As the world turns its focus to the environmental impact of travel, Qantas has ramped its efforts up to make history in the world of ‘going green’.
The major airline has ambitiously stated it will eliminate carbon emissions completely by 2050, becoming only the second airline in the world to put forward this commitment.
The announcement comes after scrutiny of the industry did the rounds in the media. Currently, there is immense pressure placed on travellers towards their carbon footprint, causing them to choose more environmentally friendly methods of travel.
Encouraging industry change
Moving on from 2020, Qantas will cap its emissions at 12 million tonnes and will offset additional growth from domestic and international operations across several of its branches. This includes Qantas, Jetstar, Qantas Freight and QantasLink.
From today onwards, Qantas will also match every single dollar spent by Jetstar and Qantas passengers who choose to fly ‘carbon neutral’ when they purchase their flights.
The airline said these promises are ambitious but are important short-term actions to create a more positive goal in the long-term.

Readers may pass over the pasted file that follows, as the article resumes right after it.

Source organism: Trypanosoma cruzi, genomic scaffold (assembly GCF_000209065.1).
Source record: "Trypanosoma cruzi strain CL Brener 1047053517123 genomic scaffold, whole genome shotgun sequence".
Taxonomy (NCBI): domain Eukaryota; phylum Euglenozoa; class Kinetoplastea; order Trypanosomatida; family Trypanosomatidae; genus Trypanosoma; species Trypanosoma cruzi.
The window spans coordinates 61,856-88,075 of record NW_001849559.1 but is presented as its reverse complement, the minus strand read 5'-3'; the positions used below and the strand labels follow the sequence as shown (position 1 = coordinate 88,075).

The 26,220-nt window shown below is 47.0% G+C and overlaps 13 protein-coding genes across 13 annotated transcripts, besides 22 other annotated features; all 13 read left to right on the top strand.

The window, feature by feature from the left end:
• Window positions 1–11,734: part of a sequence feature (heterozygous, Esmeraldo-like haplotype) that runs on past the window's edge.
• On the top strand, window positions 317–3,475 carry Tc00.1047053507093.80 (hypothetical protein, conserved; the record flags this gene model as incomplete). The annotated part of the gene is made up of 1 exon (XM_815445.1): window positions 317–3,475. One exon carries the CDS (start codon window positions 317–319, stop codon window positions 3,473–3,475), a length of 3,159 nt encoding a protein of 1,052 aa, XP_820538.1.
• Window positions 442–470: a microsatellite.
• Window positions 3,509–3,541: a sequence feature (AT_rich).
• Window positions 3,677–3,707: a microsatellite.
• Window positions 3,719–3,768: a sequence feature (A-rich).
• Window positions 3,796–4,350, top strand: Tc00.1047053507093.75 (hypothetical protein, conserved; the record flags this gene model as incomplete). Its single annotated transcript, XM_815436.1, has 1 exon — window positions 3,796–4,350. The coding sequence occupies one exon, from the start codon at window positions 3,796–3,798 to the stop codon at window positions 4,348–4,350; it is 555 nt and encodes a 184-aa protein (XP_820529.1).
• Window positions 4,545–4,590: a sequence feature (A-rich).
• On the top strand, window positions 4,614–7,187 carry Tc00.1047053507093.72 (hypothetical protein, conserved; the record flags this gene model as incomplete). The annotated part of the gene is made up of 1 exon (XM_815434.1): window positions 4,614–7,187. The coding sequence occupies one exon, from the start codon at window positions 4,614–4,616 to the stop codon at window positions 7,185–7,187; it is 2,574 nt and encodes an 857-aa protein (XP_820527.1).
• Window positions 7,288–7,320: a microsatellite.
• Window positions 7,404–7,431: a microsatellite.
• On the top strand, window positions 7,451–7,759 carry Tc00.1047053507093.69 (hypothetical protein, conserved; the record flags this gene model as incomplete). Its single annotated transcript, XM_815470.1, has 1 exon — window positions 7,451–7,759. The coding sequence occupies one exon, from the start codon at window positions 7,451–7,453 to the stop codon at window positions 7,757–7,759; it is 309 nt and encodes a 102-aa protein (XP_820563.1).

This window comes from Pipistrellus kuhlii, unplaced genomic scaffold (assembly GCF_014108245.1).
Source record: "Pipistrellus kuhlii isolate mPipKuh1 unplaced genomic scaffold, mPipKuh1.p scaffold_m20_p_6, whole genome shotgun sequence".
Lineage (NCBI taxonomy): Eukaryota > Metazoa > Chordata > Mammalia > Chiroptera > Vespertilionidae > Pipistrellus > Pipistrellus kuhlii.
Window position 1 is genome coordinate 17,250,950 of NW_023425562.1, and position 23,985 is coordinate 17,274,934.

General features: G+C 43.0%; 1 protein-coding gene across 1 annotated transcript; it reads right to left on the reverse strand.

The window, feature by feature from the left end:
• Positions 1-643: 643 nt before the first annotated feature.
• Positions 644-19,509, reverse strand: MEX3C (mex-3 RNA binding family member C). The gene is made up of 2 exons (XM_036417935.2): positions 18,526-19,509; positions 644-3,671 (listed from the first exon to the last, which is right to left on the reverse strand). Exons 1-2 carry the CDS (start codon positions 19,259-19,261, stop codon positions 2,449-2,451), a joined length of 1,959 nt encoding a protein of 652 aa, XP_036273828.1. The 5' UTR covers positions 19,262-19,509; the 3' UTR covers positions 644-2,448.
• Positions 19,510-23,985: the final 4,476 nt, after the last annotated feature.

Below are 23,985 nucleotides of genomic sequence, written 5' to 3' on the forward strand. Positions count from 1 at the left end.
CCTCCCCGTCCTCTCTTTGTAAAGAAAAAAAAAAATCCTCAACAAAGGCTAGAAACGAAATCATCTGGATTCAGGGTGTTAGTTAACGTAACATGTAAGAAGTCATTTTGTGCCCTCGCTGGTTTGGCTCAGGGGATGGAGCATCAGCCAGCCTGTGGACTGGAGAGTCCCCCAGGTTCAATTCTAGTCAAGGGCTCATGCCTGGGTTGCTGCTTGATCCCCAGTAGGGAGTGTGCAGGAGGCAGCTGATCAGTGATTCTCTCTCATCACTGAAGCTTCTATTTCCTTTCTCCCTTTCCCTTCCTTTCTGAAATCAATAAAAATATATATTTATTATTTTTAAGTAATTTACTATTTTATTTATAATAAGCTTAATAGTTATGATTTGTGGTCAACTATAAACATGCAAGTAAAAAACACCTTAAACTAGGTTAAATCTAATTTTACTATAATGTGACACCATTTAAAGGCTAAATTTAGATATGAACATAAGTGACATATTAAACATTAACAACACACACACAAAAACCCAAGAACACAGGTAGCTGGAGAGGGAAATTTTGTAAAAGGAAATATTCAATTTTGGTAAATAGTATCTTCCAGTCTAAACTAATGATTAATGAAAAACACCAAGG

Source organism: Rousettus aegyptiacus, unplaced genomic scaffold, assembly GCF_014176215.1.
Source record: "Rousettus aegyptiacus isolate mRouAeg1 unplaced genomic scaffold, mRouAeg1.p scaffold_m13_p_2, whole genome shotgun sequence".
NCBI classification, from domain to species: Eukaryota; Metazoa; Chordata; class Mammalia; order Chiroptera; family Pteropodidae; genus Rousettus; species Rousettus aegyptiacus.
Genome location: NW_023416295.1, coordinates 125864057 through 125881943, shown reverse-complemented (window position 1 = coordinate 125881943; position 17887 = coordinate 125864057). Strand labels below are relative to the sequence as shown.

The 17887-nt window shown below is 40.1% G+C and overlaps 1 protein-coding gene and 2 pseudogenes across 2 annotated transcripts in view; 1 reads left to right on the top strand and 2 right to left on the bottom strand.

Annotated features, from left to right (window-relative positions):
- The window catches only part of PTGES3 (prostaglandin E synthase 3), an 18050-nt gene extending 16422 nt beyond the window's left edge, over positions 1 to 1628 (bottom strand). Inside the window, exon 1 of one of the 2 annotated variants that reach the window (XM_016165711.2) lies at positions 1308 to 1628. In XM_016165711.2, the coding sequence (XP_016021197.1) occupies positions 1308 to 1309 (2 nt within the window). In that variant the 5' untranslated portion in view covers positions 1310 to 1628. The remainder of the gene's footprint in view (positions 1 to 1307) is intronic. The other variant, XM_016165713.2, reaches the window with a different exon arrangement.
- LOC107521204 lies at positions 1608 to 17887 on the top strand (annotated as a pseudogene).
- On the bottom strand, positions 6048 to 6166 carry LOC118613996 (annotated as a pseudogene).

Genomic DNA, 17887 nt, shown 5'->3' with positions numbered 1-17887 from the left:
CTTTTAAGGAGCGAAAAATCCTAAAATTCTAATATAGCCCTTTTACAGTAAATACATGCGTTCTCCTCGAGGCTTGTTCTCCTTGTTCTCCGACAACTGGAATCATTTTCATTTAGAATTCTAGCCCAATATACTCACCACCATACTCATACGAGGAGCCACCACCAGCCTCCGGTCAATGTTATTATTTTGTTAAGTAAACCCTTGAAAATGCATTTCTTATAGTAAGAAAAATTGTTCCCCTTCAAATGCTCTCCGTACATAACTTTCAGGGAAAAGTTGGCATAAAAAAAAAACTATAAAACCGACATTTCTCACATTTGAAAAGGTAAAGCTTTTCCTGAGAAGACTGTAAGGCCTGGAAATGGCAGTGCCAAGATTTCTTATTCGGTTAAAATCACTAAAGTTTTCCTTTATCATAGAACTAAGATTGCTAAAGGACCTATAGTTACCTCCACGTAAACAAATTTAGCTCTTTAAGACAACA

Qantas will also invest a huge $50 million over a decade to help create sustainable aviation fuel. If this is developed, it will reduce carbon emissions by up to 80 per cent. Currently, this kind of fuel costs twice as much as traditional alternatives.
Of all global carbon emissions, commercial flying accounts for approximately two per cent of the total. Concerns of these emissions and of climate change are tangible and real, but with airlines making positive moves for the future, they can be countered.
The airline also hopes that these choices will encourage flyers to choose its airlines over less environmentally friendly competitors. As it is the second airline to pledge this commitment – alongside the International Airlines Group – it hopes to promote this shift across the industry.
The announcement also comes after research noted that Australian travellers are ditching flying to adopt greener forms of transport.
A recent survey from Booking.com showed both environmental and social factors are up at the top of the priorities list for Aussies, when booking flights.
Beyond this, its thought that global movements – like Greta Thunberg’s actions as a climate activist – are creating a shift in mindset. The 16-year-old is also known for refusing to fly on any plane since 2015.